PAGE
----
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India 325 (Agarwal 150, Gill 44, Axar 52, Ajaz 10-119) and 69 for no loss (Agarwal 38*, Pujara 29*) lead < b>New Zealand 62 (Siraj 3-19, Axar 2-14, Ashwin 4-8) by 332 runs.
(CRICINFO) Ajaz Patel made history in a stirring show for New Zealand. Then he watched New Zealand’s batters also make history, of the kind that stirred rather different emotions. Ajaz joined Jim Laker and Anil Kumble as one of only three men who had taken all ten wickets in a Test innings, becoming the first one to do so in an away game.
He also faces the prospect of becoming the only bowler of those three whose feat came in a losing cause, with India having amassed a lead that’s quickly becoming out-of-sight for New Zealand.
Ajaz’s indefatigable 10 for 119 in 47.5 overs had kept India to 325 all out in their first innings, but that looked north of gargantuan when New Zealand began their reply. They were shot out for 62 in just 28.1 overs, and Virat Kohli opted to give his batters time in the middle so didn’t enforce the follow-on. At stumps on the second day, India were 69 without loss, a lead of 332 and beyond the possibility of anything other than victory.
Ajaz got into the record books but the only thing that went wrong for India was Shubman Gill copping a blow to his right elbow while fielding close in, and therefore not coming out to open. Mayank Agarwal was instead accompanied by Cheteshwar Pujara. They dealt with a ground down New Zealand attack confidently in the 21 overs they batted, with Pujara moving to 29 and Agarwal on 38.
Agarwal looked like he was merely picking up from where he left off in the first innings, as indeed he was because New Zealand’s innings was done and dusted in a couple of hours. Agarwal’s 150 was the foundation around which India’s first-innings total was built, an innings of impressive range and temperament.
In its way, it was as valuable to India as Ajaz’s 10-fer. Ajaz had regular periods of wrecking mayhem at the other end, but Agarwal continued serenely on. He took on the spinners – including Ajaz – particularly whenever he spotted an opportunity, and showed sound judgement of when to leave the ball as well as excellent patience and shot-selection.
Ajaz had begun the day by sending India from a strong 221 for 4 to a wobbly 224 for 6 in the second over, taking out Wriddhiman Saha and R Ashwin off successive balls. The Ashwin dismissal came via a peach, beating his forward defensive with drift, dip and turn to hit off-stump. The space available to beat bat as well as hit stump was so minute, Ashwin didn’t realise he had been bowled and signalled for a review thinking he was caught behind, before he looked back and had to walk off.
India rebuilt from there through a 67-run stand with Axar Patel proving a valuable ally for Agarwal, showing equal patience and great strength square of the wicket and off his legs when the bowlers erred. Ajaz apart, those errors arrived more frequently than captain Tom Latham would have liked.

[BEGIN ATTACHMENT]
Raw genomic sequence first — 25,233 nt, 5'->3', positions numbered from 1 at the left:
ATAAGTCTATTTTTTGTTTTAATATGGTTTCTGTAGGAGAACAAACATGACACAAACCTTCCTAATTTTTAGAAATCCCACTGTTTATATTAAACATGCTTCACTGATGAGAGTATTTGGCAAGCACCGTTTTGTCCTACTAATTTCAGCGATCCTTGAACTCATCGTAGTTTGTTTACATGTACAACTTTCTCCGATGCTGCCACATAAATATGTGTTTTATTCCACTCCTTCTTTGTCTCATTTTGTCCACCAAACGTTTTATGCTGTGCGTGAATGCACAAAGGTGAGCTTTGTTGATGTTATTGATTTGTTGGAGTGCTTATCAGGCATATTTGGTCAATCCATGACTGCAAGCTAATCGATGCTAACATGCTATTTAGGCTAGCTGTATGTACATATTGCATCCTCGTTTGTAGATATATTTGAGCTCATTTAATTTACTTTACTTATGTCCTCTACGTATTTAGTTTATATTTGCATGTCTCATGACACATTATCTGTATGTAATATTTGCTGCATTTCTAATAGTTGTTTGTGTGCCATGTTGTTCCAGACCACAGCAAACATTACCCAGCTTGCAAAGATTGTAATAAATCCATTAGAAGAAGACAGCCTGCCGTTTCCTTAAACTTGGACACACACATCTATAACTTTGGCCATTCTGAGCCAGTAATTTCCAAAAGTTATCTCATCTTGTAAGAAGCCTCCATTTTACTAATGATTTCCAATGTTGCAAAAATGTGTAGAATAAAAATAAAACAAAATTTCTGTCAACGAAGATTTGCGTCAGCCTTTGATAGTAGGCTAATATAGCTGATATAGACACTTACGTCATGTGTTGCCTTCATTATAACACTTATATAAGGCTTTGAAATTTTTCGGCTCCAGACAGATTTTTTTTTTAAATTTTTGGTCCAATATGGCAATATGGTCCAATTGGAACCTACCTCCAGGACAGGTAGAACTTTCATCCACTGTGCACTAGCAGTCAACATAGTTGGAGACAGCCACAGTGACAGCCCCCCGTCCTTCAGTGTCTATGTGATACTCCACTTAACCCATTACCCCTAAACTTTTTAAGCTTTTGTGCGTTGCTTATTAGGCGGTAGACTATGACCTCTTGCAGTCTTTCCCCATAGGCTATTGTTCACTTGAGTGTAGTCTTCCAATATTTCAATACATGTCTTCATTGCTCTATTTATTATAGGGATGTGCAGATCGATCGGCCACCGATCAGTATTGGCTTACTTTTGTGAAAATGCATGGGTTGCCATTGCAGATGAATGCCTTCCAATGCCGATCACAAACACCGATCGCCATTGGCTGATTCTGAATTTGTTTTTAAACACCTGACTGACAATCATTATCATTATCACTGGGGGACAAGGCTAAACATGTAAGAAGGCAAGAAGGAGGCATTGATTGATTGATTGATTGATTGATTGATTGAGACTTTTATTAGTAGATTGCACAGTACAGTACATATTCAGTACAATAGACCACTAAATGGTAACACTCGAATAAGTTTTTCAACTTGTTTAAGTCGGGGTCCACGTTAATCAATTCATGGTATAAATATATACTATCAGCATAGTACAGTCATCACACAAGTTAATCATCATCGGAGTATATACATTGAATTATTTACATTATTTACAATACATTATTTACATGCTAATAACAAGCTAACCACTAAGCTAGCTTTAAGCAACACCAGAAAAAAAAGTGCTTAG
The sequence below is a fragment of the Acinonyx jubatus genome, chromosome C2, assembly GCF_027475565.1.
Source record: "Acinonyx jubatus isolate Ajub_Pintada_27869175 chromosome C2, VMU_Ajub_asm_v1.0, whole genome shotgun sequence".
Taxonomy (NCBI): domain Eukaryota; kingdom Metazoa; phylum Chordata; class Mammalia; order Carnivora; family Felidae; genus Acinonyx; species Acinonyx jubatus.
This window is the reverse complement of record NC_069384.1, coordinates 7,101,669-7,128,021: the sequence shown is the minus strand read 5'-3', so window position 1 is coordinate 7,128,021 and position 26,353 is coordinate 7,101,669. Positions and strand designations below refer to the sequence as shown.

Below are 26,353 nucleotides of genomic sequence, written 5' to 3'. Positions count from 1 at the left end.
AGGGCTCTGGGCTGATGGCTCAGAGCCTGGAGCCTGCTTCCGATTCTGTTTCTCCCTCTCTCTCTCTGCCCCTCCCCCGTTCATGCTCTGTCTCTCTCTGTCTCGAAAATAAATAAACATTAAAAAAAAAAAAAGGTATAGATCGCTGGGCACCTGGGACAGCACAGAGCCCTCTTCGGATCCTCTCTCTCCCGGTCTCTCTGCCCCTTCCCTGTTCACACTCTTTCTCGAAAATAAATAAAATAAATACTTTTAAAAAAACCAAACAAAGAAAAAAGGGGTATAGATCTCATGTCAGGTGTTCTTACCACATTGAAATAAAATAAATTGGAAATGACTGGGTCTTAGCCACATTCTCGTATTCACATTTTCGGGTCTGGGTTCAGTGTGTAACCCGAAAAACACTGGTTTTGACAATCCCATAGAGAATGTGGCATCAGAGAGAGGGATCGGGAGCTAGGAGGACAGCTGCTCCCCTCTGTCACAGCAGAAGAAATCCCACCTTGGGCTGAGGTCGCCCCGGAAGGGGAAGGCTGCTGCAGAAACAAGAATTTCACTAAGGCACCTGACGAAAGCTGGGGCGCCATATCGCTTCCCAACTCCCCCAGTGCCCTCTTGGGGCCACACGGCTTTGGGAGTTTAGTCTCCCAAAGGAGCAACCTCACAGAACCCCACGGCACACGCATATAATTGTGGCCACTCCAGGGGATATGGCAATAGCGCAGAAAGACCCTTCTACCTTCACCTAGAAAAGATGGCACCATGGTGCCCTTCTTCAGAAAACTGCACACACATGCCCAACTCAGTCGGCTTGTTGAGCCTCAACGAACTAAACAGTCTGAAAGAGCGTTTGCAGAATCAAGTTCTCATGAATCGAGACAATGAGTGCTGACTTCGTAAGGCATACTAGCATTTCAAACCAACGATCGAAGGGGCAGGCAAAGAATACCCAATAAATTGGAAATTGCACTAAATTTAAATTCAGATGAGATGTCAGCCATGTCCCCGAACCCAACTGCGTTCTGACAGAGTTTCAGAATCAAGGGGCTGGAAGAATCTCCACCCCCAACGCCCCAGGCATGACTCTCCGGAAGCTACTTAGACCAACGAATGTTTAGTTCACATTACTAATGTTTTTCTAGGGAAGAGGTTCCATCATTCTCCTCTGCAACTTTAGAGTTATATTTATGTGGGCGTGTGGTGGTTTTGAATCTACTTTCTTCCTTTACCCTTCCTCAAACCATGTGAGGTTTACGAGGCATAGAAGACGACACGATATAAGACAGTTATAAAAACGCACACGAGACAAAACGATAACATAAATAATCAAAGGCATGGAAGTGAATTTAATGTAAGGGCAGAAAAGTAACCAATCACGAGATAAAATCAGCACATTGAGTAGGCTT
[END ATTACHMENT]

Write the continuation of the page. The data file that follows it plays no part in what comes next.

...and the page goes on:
India were steady on 285 for 6 at lunch, but the Ajaz show resumed soon after. He showed his skill in getting a well-set Agarwal to follow the ball with his hands because of the length and the sharp turn to feather a catch behind, and had taken all eight wickets to fall when he was confronted with the bottom three batters.
The returning Jayant Yadav’s calculated gamble to take him on backfired when he holed out to long-off, and the record books had a new addition when Mohammed Siraj’s slog across the line was sliced up in the air for a catch to mid-off. The ball swirled and hung in the air for a second, a second that seemed a lot longer than it was as history held its breath, until Rachin Ravindra’s safe hands closed around it.
Ajaz had achieved his remarkable feat in Mumbai, the city of his birth, but he would have barely had the time to savour the moment, the pumping fists and roars as the New Zealand team enveloped him in a group bear hug, when he was faced with the prospect of his achievement being sidelined as New Zealand’s batting crumbled.
Siraj was on fire, and every ball that was on target asked searching questions off New Zealand. Will Young nicked off to slip when one straightened, Latham was caught at deep square leg when he couldn’t control his pull shot to a wicket bouncer, and Ross Taylor fell to a ball that rivalled Ajaz’s to Ashwin for ‘ball of the day’ honours, angling in on off and straightening to knock out off-stump. Ashwin, who seemed to have the ball on a string, struck with his first ball, while Axar and Jayant also had a share of the spoils.
The only man who remained not out was Ajaz. He had got every wicket on offer, and didn’t let India get his. It was that kind of day for him. But New Zealand’s chances in this game began and ended with him, and with nothing forthcoming from either his bowlers or his batters, they are facing an abyss from which it seems impossible to climb out of.